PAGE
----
A two-pronged attack on DNA: Targeting guanine quadruplexes with nonplanar porphyrins and DNA-binding small molecules
Item Type:Journal Article
Citation:Rozas I, Senge M.O, A two-pronged attack on DNA: Targeting guanine quadruplexes with nonplanar porphyrins and DNA-binding small molecules, Future Medicinal Chemistry, 8, 6, 2016, 609 - 612
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Cancer therapy requires the identification and selective targeting of cancer‐specific effectors. DNA is considered to be a chemotherapeutic target for cancer because of its involvement in cellular proliferation. In addition to the well‐known double‐stranded structures (A, B, Z‐DNA), DNA can form a number of multi‐stranded structures (triplexes, quadruplexes, i‐motifs) that have distinct biological relevance. In particular, guanine quadruplexes (GQs) are four‐stranded nucleic acid structures formed by guanine‐rich sequences that fold into non‐canonical secondary structures . They consist of two or more G‐tetrads which form when four guanine residues connected by hydrogen bonds are held in a planar arrangement and stabilized further by cations such as Na+ and K+. Although GQs can take numerous conformations, there are common features among the GQ structures that may be harnessed to develop small‐molecules that bind to them . GQs are present in biologically important regions, such as at the end of telomeres as well as in the regulatory regions of oncogenes (c‐MYC, c‐KIT, RET, KRAS) . Formation of GQs in gene promoters results in the suppression of transcription; therefore, ligands that stabilize GQs in such gene promoters will inhibit transcriptional activation.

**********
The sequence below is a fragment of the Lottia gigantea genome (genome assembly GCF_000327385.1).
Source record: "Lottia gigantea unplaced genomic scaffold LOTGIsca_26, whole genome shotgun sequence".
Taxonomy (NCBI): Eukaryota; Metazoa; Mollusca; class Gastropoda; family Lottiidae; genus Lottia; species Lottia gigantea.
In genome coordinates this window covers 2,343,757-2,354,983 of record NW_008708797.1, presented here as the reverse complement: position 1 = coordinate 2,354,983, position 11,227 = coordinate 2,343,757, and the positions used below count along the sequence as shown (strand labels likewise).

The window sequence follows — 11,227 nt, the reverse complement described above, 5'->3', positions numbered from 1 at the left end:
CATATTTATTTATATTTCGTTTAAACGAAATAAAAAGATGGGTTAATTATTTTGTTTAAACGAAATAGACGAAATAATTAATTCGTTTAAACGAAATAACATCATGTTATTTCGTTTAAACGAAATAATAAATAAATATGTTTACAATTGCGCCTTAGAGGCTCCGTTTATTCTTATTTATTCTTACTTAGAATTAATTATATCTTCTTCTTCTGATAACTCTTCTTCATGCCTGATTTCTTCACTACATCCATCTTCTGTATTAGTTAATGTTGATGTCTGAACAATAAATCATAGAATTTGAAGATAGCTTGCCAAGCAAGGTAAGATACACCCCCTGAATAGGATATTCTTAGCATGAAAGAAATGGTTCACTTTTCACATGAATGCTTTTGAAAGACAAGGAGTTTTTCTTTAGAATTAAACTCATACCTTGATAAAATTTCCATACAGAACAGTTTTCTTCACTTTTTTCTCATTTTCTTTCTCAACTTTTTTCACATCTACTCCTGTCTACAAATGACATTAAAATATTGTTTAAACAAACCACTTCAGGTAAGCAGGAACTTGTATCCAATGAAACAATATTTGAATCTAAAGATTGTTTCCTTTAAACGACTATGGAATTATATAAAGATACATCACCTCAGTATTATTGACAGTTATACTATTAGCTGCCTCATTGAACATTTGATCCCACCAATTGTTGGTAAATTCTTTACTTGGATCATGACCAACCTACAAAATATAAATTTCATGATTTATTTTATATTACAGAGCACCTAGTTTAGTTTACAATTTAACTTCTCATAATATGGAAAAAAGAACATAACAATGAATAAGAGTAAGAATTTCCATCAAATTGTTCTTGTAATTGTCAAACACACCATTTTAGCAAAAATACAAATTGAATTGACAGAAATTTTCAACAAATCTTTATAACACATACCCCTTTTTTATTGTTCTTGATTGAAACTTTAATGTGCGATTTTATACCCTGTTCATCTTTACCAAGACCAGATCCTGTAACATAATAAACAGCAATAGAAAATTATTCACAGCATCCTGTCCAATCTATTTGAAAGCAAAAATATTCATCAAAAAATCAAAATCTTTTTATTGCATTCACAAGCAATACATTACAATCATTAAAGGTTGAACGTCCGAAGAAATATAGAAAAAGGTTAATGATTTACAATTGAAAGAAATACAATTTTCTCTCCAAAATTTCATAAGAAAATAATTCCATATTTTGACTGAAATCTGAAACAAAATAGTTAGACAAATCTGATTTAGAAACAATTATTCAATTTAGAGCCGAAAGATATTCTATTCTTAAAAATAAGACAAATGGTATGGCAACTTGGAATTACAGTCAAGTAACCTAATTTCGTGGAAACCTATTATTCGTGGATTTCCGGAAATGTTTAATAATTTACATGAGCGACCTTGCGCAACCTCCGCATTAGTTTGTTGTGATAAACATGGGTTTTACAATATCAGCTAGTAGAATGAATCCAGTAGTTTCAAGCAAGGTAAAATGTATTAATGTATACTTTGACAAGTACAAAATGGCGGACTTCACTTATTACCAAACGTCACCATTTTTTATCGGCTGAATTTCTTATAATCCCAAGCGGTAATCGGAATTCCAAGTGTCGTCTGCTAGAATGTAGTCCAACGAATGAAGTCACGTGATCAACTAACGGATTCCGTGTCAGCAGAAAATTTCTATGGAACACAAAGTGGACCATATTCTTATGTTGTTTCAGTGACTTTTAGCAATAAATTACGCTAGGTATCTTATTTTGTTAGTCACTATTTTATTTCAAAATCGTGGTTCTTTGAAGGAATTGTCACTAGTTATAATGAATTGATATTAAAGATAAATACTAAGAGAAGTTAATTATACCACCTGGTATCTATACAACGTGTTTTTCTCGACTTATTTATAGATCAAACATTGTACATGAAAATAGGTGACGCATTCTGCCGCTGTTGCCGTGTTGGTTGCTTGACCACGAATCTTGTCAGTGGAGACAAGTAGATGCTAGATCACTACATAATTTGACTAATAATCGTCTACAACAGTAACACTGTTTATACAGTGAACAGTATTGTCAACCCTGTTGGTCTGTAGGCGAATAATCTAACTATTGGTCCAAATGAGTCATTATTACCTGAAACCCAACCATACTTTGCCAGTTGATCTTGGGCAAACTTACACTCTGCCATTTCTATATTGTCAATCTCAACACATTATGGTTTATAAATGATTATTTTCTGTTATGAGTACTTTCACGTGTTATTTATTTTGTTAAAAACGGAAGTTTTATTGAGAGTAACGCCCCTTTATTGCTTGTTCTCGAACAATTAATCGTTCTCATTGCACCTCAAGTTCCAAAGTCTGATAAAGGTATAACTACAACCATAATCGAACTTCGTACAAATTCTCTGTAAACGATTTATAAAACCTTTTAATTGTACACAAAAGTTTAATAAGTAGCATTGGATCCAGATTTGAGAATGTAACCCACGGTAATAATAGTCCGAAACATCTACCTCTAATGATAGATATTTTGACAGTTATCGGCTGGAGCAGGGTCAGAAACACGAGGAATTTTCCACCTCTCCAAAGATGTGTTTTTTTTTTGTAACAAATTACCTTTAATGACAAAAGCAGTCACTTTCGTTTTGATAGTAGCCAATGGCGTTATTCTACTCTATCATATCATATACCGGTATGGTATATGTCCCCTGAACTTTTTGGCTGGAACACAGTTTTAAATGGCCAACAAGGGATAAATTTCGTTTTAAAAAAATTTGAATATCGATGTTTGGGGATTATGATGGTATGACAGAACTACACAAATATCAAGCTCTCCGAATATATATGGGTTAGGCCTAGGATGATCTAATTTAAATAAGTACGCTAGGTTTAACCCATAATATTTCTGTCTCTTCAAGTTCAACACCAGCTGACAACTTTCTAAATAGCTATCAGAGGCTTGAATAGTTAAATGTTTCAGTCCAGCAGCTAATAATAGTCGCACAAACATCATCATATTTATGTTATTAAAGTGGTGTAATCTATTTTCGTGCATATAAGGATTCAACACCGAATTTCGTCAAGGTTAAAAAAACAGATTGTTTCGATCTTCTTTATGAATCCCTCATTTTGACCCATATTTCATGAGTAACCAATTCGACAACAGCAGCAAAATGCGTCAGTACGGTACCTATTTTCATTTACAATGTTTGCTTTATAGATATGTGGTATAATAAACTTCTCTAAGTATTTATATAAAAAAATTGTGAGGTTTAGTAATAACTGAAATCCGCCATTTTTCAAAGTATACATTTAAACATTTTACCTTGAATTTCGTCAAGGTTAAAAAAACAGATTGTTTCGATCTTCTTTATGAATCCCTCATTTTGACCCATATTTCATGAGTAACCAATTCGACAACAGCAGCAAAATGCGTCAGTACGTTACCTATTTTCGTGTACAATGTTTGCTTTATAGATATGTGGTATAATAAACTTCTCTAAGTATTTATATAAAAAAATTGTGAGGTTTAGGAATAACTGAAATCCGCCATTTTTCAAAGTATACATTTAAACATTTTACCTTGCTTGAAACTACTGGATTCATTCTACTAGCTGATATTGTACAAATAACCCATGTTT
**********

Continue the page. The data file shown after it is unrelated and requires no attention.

Type of material:Journal Article
Series/Report no:Future Medicinal Chemistry
Availability:Full text available